Today there are many flavours of LPWAN (low-power wide-area network) out there. Some are acquired tastes tailored for small niches of the telecommunications market, while others add extra toppings to entice a broader segment of adopters.
Uptake of LPWAN technologies is still in the early days for the most part and varies widely across geography and application. There is no doubt that it is a big deal though, especially with the growing expectation from consumers, commercial enterprises, pretty much everyone really, that their ‘things’ are connected, or at least connect-able. A recent market report by 360 Research Reports shows that the global LPWAN market size was $982,9 million in 2021 and is expected to reach $14,6 billion by the end of 2026, with a compound annual growth rate of 46,5% between now and then.
In this article we look at some of the strongest contenders that are already within electronic engineers’ reach, as well as what’s on the horizon – specifically with an eye on the South African market. To help give our readers the low-down on what to be aware of and what to expect for the future, we consulted a few leading minds on the subject to get some of their insights and opinions.
Gyula Wendler, senior manager: engineering and Conrad Coetzee, field application engineer, Altron Arrow
Gyula Wendler: From my point of view, it’s hard to pick a winner right now as all the LPWAN technologies out there have their pros and cons. If you look locally, there is still no sign of LTE-M as this would be the natural successor to 2G and in my opinion, the sweet spot for most applications not requiring huge data throughput. With our large vehicle recovery and telematics market, we really need a good solution for mobile devices.
There has been a limited deployment of NB-IoT by one of the local cellular networks but even then, NB-IoT is not really a good alternative as it has limited mobility support and is ideally suitable for static applications. It is more of a competitor to the likes of Sigfox which is more aimed at low-bandwidth IoT devices and sensors. We are seeing a huge uptake on the next best thing –LTE Cat. 1 modules with 2G fallback – as this give the best coverage, low power consumption and decent pricing. This, however, is not really regarded as LPWAN.
Sigfox looked to be the local winner for a while as it took a very aggressive approach to market and built a national network. This approach, however, meant it needed to get a large adoption rate and fairly quickly. On the other hand, the cellular networks already have most of their infrastructure cost covered by other revenue streams such as data and so forth.
For me, the winner could be NB-IoT in this space but what is holding this technology up locally is the limited coverage. Another factor is that the costs of the NB-IoT modules were much more expensive than the Sigfox or LoRa solutions, but the new pricing we have on our modules has largely eliminated this difference. I believe that the cellular networks will roll out more NB-IoT coverage and in the long run this will probably be a very strong contender.
Conrad Coetzee: My personal point of view is there is no clear-cut winner in this space like we had a few years ago where the market was predominantly 2G-centric, the majority of this being taken by the track-and-trace industry as well as metering. Today, with the explosion of IoT worldwide, this has been a race to see which technology fits which application.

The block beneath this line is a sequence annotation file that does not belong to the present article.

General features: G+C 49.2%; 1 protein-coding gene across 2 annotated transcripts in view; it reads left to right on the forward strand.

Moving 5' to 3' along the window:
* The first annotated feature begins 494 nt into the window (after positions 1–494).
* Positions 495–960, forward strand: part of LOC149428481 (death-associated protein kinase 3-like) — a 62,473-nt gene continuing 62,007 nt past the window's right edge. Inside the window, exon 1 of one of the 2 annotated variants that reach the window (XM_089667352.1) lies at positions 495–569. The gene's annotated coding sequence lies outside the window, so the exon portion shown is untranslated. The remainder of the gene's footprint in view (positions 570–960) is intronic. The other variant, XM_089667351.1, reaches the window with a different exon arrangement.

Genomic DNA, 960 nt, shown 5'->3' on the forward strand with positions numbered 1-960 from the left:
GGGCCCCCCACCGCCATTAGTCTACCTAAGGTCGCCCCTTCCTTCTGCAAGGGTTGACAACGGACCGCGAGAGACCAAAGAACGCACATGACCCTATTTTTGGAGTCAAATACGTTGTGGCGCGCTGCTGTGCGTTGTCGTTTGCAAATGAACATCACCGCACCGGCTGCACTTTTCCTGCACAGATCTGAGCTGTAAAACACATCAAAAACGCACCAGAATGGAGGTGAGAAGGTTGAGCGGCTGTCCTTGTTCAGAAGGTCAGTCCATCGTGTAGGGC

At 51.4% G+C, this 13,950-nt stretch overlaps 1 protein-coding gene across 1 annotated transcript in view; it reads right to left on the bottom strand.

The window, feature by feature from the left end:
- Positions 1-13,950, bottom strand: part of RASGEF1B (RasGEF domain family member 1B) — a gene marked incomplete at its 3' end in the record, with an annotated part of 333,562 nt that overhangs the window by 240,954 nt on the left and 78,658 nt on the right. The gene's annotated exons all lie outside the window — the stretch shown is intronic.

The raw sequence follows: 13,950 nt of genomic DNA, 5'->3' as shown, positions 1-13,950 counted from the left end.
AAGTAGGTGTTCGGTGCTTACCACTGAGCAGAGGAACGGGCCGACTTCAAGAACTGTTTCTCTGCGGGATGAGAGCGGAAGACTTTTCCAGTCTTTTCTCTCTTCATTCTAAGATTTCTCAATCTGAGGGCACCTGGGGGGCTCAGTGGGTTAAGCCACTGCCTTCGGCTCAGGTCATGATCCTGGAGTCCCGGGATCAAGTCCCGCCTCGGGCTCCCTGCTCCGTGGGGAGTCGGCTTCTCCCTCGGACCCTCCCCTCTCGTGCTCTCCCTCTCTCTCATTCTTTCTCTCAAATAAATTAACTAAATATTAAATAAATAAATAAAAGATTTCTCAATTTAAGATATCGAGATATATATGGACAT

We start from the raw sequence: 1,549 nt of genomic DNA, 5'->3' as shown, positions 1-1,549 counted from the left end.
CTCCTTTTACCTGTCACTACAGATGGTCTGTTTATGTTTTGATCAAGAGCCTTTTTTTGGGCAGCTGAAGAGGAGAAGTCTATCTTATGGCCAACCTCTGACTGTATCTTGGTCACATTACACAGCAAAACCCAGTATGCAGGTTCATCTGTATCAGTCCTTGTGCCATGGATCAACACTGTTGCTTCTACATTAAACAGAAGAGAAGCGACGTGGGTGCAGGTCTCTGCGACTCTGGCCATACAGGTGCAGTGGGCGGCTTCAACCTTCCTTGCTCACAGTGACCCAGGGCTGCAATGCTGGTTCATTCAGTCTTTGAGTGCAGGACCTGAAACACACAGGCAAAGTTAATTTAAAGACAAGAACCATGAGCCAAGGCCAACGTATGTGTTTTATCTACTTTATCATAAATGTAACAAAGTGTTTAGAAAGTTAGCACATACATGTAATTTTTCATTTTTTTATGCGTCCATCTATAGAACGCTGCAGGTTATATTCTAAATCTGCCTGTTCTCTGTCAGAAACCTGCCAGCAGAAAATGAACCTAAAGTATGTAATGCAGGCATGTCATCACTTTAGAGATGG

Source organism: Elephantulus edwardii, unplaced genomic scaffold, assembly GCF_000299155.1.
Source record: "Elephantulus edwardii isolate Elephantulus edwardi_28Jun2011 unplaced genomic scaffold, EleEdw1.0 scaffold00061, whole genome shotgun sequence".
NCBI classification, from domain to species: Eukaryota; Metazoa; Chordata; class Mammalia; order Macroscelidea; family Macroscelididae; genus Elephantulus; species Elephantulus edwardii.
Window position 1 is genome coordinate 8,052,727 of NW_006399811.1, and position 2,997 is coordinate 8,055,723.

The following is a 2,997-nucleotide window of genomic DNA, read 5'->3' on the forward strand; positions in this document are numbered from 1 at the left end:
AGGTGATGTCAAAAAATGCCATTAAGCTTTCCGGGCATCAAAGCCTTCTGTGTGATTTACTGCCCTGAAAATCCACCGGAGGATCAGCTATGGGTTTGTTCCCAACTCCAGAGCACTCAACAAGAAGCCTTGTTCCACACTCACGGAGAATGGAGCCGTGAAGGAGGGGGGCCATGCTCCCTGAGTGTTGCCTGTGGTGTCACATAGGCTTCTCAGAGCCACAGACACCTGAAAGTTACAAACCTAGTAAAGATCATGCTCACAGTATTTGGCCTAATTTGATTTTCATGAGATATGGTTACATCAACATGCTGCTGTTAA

The cellular infrastructure carries the most value as the providers have the biggest footprint in terms of base stations and therefore, have the power to quickly overtake the market in the IoT space, but the cost of rollout is high and adoption is slow. NB-IoT, which seems to be the focus of the SA cellular providers, is the ideal platform for static units that need more bandwidth and higher traffic activity – this would also have been an ideal area for LTE-M, with the added benefit of it being more motion/tracking friendly, making it a true LTE replacement for 2G IoT devices if ICASA and the digital TV migration project comes to a head soon. This would have been great three years back already, but updates and upgrades to systems have paved the way for LTE Cat. 1 at a lower cost. This has opened the door for faster adoption of the LTE standard as an evolution from traditional 2G applications.
Sigfox, as a tiny message system, lends itself to the very power-critical applications where devices need to be able to run for very long lifespans without changing a battery and do not require frequent notifications. I think the technology is a bit ahead of its time for our country, as it has existed since early 2014/15 but is only now really being adopted by customers. In my opinion certification costs are a bit of problem for any start-up that wants to use this technology, which could hinder faster adoption. The other positive side of Sigfox is that it offers a very big message bundle at a very low cost.
LoRa, or more precisely LoRaWAN, is very close to the use-case of Sigfox, however it also offers superior power usage to GSM-based systems and a bigger messaging service than Sigfox. LoRaWAN has been available for many years and is more a private use-case application, although there have been local companies offering infrastructure installations and upkeep at a monthly fee, but this is more suited to when you need it in a certain area and don’t want to use cellular for every IoT device, e.g. in the agricultural sector. LoRaWAN also offers the ability to have two-way communication with systems.
In closing, as I see it there is no clear winner but rather it depends on the use-case. The cellular providers should consider the impact of all these LPWANs on themselves as well, because at some point the data needs to get back to a server somewhere and eight out of 10 times this will be done over a GSM/LTE connection, whether it’s a GSM router in the field, business WiFi to GSM, or direct to GSM.
Chris Viveiros, operations director, Otto Wireless Solutions
LoRa and LoRaWAN uptake across Europe and America has been massive and some reports state that the market size is projected to reach $6,2 billion by 2026. Why, then, is this technology not dominating, in fact not even entering the market in South Africa?